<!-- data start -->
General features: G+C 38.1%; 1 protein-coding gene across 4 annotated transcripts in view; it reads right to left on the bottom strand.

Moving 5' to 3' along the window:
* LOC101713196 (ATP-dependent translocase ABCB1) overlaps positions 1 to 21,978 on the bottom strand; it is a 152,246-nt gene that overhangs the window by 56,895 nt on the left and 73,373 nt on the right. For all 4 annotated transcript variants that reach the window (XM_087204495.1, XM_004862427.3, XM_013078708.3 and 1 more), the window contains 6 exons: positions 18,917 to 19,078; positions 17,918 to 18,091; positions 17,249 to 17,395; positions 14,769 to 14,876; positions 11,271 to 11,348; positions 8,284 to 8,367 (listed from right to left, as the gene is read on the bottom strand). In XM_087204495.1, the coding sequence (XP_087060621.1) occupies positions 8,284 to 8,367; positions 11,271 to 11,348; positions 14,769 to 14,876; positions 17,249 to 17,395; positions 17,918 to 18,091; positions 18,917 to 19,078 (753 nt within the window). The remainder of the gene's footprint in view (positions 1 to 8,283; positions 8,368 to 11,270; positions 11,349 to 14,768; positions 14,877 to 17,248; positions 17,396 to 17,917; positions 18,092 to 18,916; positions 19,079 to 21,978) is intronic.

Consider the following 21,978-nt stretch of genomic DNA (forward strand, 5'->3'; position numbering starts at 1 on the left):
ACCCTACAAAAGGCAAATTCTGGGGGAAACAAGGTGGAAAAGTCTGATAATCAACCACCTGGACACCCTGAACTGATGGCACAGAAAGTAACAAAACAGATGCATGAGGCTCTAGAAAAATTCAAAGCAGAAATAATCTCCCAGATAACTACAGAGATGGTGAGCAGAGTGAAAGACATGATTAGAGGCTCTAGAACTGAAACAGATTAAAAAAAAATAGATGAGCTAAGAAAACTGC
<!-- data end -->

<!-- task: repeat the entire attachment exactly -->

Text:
General features: G+C 38.1%; 1 protein-coding gene across 4 annotated transcripts in view; it reads right to left on the bottom strand.

Moving 5' to 3' along the window:
* LOC101713196 (ATP-dependent translocase ABCB1) overlaps positions 1 to 21,978 on the bottom strand; it is a 152,246-nt gene that overhangs the window by 56,895 nt on the left and 73,373 nt on the right. For all 4 annotated transcript variants that reach the window (XM_087204495.1, XM_004862427.3, XM_013078708.3 and 1 more), the window contains 6 exons: positions 18,917 to 19,078; positions 17,918 to 18,091; positions 17,249 to 17,395; positions 14,769 to 14,876; positions 11,271 to 11,348; positions 8,284 to 8,367 (listed from right to left, as the gene is read on the bottom strand). In XM_087204495.1, the coding sequence (XP_087060621.1) occupies positions 8,284 to 8,367; positions 11,271 to 11,348; positions 14,769 to 14,876; positions 17,249 to 17,395; positions 17,918 to 18,091; positions 18,917 to 19,078 (753 nt within the window). The remainder of the gene's footprint in view (positions 1 to 8,283; positions 8,368 to 11,270; positions 11,349 to 14,768; positions 14,877 to 17,248; positions 17,396 to 17,917; positions 18,092 to 18,916; positions 19,079 to 21,978) is intronic.

Consider the following 21,978-nt stretch of genomic DNA (forward strand, 5'->3'; position numbering starts at 1 on the left):
ACCCTACAAAAGGCAAATTCTGGGGGAAACAAGGTGGAAAAGTCTGATAATCAACCACCTGGACACCCTGAACTGATGGCACAGAAAGTAACAAAACAGATGCATGAGGCTCTAGAAAAATTCAAAGCAGAAATAATCTCCCAGATAACTACAGAGATGGTGAGCAGAGTGAAAGACATGATTAGAGGCTCTAGAACTGAAACAGATTAAAAAAAAATAGATGAGCTAAGAAAACTGC